Course Title: Criminological Theory

Part A: Course Overview

Course Title: Criminological Theory

Credit Points: 12.00

Important Information:

Please note that this course may have compulsory in-person attendance requirements for some teaching activities.  

To participate in any RMIT course in-person activities or assessment, you will need to comply with RMIT vaccination requirements which are applicable during the duration of the course. This RMIT requirement includes being vaccinated against COVID-19 or holding a valid medical exemption.  

Please read this RMIT Enrolment Procedure as it has important information regarding COVID vaccination and your study at RMIT:  

Please read the Student website for additional requirements of in-person attendance: 

Please check your Canvas course shell closer to when the course starts to see if this course requires mandatory in-person attendance. The delivery method of the course might have to change quickly in response to changes in the local state/national directive regarding in-person course attendance.


Course Code




Learning Mode

Teaching Period(s)


City Campus


365H Global, Urban and Social Studies


Sem 1 2006,
Sem 1 2007,
Sem 1 2008,
Sem 1 2009,
Sem 2 2010,
Sem 2 2011,
Sem 2 2017,
Sem 2 2018,
Sem 2 2019,
Sem 2 2020,
Sem 2 2021,
Sem 2 2022,
Sem 2 2023


City Campus


365H Global, Urban and Social Studies

Face-to-Face or Internet

Sem 1 2017


City Campus


365H Global, Urban and Social Studies


Sem 2 2017

Course Coordinator: Dr Joseph MacFarlane

Course Coordinator Phone: +61 3 9925 2328

Course Coordinator Email:

Course Coordinator Location: B37.L4. Rm12B

Course Coordinator Availability: By appointment

Pre-requisite Courses and Assumed Knowledge and Capabilities



Course Description

In this course, you will consider a range of leading contemporary theoretical explanations of crime and its genesis, which draw from a variety of disciplines including classical philosophy, positivist science, human biology, psychology, sociology, economics, and politics. The main focus of this course is on the ways in which people come to conceptualise the criminal act, create theories based on their conceptions, and influence social policy based on the implications of their theories. In short, this course focuses on ’thinking about crime’. Substantive applications will range from personal/domestic and street crime to white-collar crime in Western societies. 

Objectives/Learning Outcomes/Capability Development

Program Learning Outcomes 

In course you will develop the following program learning outcome:  

For those students enrolled in BP023 Bachelor of Criminal Justice, you will develop the following program learning outcome:

  • Contextualise specific criminal justice based knowledge according to socially and culturally diverse environments 

For those students enrolled in BP295 Bachelor of Criminology and Psychology , you will develop the following program learning outcome:

  • PLO1: Apply theory and principles of Criminology and the criminal justice system  to your professional practice or further study  

Course Learning Outcomes 

Upon successful completion of this course, you will be able to: 

  1. Compare leading approaches to criminology, their shortcomings, and policy implications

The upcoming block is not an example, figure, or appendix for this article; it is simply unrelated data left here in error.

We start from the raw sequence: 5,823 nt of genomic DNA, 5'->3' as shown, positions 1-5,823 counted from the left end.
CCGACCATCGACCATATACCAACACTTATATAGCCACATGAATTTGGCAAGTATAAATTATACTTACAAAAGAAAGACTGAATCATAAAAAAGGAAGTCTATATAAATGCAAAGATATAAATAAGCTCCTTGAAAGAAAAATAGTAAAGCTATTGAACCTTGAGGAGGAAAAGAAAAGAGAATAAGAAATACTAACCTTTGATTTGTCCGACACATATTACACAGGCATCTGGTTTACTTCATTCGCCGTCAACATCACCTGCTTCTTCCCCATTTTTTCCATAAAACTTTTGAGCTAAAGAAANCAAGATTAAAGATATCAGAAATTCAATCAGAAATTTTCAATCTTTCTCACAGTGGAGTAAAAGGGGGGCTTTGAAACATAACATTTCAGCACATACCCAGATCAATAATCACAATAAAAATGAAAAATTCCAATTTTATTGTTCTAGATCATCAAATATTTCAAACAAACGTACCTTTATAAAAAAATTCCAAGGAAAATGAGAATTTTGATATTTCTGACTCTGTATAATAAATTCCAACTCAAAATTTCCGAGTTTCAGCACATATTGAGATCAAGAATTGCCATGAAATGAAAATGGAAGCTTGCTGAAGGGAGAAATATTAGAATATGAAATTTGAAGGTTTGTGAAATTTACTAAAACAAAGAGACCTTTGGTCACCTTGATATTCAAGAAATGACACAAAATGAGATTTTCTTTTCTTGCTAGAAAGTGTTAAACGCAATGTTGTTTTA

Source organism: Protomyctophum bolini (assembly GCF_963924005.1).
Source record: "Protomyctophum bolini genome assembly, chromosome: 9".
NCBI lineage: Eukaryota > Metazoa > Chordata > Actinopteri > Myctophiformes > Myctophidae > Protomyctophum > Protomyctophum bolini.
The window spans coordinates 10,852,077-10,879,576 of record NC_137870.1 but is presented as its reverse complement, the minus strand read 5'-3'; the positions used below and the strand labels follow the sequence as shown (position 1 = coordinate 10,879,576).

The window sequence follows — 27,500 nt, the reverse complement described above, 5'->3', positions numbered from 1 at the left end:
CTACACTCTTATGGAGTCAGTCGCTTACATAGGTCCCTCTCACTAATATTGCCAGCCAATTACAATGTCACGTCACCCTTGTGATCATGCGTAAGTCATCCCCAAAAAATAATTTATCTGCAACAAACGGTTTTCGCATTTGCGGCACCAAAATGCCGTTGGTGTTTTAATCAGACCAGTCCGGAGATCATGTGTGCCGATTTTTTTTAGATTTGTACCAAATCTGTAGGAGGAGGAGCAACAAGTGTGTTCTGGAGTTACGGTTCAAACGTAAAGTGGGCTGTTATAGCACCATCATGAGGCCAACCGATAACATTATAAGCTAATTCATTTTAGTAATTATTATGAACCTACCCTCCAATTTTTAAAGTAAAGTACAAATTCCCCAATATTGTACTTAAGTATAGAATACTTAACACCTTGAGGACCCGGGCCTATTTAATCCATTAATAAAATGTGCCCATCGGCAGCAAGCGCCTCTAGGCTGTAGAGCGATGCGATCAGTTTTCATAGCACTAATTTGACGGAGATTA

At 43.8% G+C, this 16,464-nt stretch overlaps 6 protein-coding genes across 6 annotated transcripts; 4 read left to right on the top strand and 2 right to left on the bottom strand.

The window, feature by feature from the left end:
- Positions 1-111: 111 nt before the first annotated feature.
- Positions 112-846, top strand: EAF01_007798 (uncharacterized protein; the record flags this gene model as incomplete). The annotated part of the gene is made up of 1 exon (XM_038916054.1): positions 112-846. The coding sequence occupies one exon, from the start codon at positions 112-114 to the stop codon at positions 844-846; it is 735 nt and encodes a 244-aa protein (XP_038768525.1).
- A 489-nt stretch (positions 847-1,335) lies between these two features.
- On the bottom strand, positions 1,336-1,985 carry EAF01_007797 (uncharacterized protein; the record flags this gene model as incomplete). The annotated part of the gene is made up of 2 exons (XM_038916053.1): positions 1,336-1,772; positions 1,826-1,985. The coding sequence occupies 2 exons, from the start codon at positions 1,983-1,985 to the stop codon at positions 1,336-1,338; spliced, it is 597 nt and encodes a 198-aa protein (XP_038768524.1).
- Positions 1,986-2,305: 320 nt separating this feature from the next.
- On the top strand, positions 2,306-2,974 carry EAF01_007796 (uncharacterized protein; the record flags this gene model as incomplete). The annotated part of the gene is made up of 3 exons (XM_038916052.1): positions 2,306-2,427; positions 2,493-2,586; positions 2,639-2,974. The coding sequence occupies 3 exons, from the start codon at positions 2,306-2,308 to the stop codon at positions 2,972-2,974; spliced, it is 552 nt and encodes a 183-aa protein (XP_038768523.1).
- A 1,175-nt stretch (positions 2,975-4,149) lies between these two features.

2. Identify analytical and critical capacities in assessing criminology based theories
  3. Deconstruct the ways in which a variety of orientations can have extraordinary and far-reaching effects on social policy measures. 

Overview of Learning Activities

This course is delivered through a blend of learning activities, which include interactive workshop activities, role plays, problem solving, guest speakers, presentations, videos, online media and activities and student led discussions. 

Overview of Learning Resources

There may be a prescribed text for this course. 

You will be given access to a wide range of resources through the Canvas student portal, myRMIT, and RMIT Library resources. You will have the opportunity to contribute collectively to class resources by sharing your own research findings and sources with your peers. 

RMIT will provide you with resources and tools for learning in this course through our online systems. 

There are services available to support your learning through the University Library. The Library provides guides on academic referencing and subject specialist help as well as a range of study support services. For further information, please visit the Library page on the RMIT University website and the myRMIT student portal. 

Overview of Assessment

You will be assessed on how well you meet the course’s learning outcomes and on your development against the program learning outcomes. 

Assessment Tasks 

Assessment task 1: Reading Group Class Presentation: 20% CLO2 and CLO3   Assessment task 2: Case Study Analysis: 30% CLO1 and CLO2   Assessment task 3: Online Quiz: 10% CLO1 and CLO2   Assessment task 4: Research Essay: 40% CLO1 and CLO2

Feedback will be given on all assessment tasks. 

If you have a long term medical condition and/or disability it may be possible to negotiate to vary aspects of the learning or assessment methods. You can contact the program coordinator or Equitable Learning Services if you would like to find out more. 

Your course assessment conforms to RMIT assessment principles, regulations, policies, procedures and instructions.